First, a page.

With global climate change, we are collectively faced with the challenge of a transition that preserves the Earth’s habitability. For higher education institutions, this means training a new generation of responsible citizens. Students want to contribute to a better world, they feel responsible for it and expect their school or university to prepare them for a career in line with their convictions. This represents an almost existential challenge for higher education establishments, which must meet these expectations if they wish to remain attractive and continue to train the talents of future generations. The more students are trained, the more they acquire the keys to understanding the mechanisms of life and the limits of the planet, the stronger their demands. Students and graduates of the leading engineering schools were among the first and most vocal in expressing the need for more ambitious training. This is borne out, for example, by the response to the famous speech by the graduates of AgroParisTech, or the equally emblematic protests against Total’s plan – finally abandoned – to set up a research centre on the Polytechnique campus at Saclay, but more generally and more quietly by the phenomenon of so-called ‘bifurcated’ students.

Faced with this challenge of responsibility, today’s campuses are faced with the challenge of adapting spaces that were not originally intended for this purpose, by renovating a heritage that is both classic and modern without betraying it. In addition to the need to upgrade the energy performance of buildings, architecture by its very nature always has an educational function, and the space itself must contribute to the body of environmental teaching. Both indoors and outdoors, campuses offer students and teachers opportunities to learn about the natural world: building design provides information on how to use resources, while the relationship with nature on campuses can be placed at the heart of the experience, as a place to live, teach and directly experience a relationship with living things, going beyond the somewhat manicured and decorative dimension of the vegetation on American campuses. This sensory quality is particularly noticeable in the integration of nature via the garden spaces. They enable a reconnection with the living world and provide a new quality of life, while responding to environmental issues in a way that inspires virtuous behaviour. Learning from and in nature is becoming a core strength of campuses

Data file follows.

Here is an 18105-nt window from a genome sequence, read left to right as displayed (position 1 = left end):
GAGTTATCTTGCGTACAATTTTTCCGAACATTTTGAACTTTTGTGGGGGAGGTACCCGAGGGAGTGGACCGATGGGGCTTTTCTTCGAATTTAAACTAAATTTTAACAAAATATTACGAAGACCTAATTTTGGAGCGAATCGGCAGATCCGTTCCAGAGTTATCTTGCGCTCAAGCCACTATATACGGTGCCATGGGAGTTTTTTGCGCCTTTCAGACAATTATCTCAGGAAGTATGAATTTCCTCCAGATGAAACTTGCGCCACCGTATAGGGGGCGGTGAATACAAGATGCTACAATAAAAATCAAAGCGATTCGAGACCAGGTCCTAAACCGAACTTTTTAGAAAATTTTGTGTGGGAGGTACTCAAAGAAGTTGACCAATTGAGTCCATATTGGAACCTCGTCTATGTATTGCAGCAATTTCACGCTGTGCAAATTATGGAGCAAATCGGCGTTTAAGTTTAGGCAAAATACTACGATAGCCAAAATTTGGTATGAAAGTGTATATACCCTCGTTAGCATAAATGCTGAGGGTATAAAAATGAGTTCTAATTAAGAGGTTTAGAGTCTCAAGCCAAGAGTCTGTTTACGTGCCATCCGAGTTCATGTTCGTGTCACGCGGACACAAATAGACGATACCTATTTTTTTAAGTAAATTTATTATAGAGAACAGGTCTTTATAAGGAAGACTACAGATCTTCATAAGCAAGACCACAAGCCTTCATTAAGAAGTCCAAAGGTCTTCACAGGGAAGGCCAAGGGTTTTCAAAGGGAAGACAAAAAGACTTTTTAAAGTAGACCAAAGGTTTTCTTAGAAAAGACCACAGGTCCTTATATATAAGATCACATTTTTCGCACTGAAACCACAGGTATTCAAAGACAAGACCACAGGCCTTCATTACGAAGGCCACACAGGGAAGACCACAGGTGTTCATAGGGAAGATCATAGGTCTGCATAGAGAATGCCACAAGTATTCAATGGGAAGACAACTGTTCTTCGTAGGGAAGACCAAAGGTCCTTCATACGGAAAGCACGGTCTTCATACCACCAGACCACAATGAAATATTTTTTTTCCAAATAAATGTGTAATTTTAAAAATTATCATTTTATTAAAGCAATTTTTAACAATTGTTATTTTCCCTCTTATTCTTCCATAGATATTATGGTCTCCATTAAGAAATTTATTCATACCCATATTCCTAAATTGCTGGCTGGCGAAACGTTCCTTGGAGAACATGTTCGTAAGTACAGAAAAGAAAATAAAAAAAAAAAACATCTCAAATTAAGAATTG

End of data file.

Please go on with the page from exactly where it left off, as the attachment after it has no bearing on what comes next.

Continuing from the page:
The new Artillerie campus, which is home to SciencePo in the heart of Paris, is a mixed-use, urban-intensity campus that includes an iconic pavilion dedicated to social life, as well as a ‘knowledge garden’ and a number of outdoor courtyards reminiscent of the ancient Athenian garden. On the Condorcet Campus, the project to build six new buildings, initially planned to encroach on the site’s green spaces, provoked an outcry from researchers and students alike, who emphasised the importance of these biodiversity reserves as places where campus users and local residents could enjoy each other’s company, all the more so in an underprivileged area that has historically been particularly mineral.

One of the keys to adapting educational campuses lies in a new paradigm of use, in the spirit of innovative contemporary workspaces, but also a re-reading of the original dialectic between agora and garden. The campus is based on a scale, a typology and a unity of place that gives it its strength, halfway between the built, the urban and the natural. This is the case, for example, of the CY campus project, the former university of Cergy Pontoise, which seeks to reinforce the campus effect within the city, which suffers from its new town dimension, notably due to a lack of centrality. Here, university renewal and urban regeneration are being considered together. The project is based on linking up the scattered establishments and improving their integration into the city, as well as enhancing the quality of life, using the 8-hectare François-Mitterrand park as a structuring axis. These various initiatives, among many others, are the sign of a general movement that we suspect and hope will be fruitful, inviting us to go beyond the traditional dichotomy between urban campus and garden campus by hybridizing the figures of the agora and the garden.

 

 

François Collet, Editorial Director at PCA-STREAM